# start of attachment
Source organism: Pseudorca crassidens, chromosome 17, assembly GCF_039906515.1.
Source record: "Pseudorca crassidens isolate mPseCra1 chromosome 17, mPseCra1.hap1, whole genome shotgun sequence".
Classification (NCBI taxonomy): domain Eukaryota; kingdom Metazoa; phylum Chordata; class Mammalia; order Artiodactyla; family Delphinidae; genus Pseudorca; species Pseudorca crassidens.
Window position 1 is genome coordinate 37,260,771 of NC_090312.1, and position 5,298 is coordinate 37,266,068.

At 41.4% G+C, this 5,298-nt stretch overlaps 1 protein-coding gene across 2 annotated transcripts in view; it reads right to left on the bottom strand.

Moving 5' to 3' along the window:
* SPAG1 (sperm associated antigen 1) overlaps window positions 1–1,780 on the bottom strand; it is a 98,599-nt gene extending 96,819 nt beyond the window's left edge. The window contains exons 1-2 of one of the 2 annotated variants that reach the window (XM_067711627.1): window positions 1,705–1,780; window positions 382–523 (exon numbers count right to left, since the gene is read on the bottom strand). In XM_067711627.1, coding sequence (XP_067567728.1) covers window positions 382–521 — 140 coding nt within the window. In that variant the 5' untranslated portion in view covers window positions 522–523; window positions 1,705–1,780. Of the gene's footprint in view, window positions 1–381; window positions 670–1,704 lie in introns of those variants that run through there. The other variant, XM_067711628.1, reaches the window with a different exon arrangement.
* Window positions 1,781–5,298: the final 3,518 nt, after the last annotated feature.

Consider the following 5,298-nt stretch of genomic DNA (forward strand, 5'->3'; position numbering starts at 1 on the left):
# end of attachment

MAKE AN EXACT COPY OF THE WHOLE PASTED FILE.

Source organism: Pseudorca crassidens, chromosome 17, assembly GCF_039906515.1.
Source record: "Pseudorca crassidens isolate mPseCra1 chromosome 17, mPseCra1.hap1, whole genome shotgun sequence".
Classification (NCBI taxonomy): domain Eukaryota; kingdom Metazoa; phylum Chordata; class Mammalia; order Artiodactyla; family Delphinidae; genus Pseudorca; species Pseudorca crassidens.
Window position 1 is genome coordinate 37,260,771 of NC_090312.1, and position 5,298 is coordinate 37,266,068.

At 41.4% G+C, this 5,298-nt stretch overlaps 1 protein-coding gene across 2 annotated transcripts in view; it reads right to left on the bottom strand.

Moving 5' to 3' along the window:
* SPAG1 (sperm associated antigen 1) overlaps window positions 1–1,780 on the bottom strand; it is a 98,599-nt gene extending 96,819 nt beyond the window's left edge. The window contains exons 1-2 of one of the 2 annotated variants that reach the window (XM_067711627.1): window positions 1,705–1,780; window positions 382–523 (exon numbers count right to left, since the gene is read on the bottom strand). In XM_067711627.1, coding sequence (XP_067567728.1) covers window positions 382–521 — 140 coding nt within the window. In that variant the 5' untranslated portion in view covers window positions 522–523; window positions 1,705–1,780. Of the gene's footprint in view, window positions 1–381; window positions 670–1,704 lie in introns of those variants that run through there. The other variant, XM_067711628.1, reaches the window with a different exon arrangement.
* Window positions 1,781–5,298: the final 3,518 nt, after the last annotated feature.

Consider the following 5,298-nt stretch of genomic DNA (forward strand, 5'->3'; position numbering starts at 1 on the left):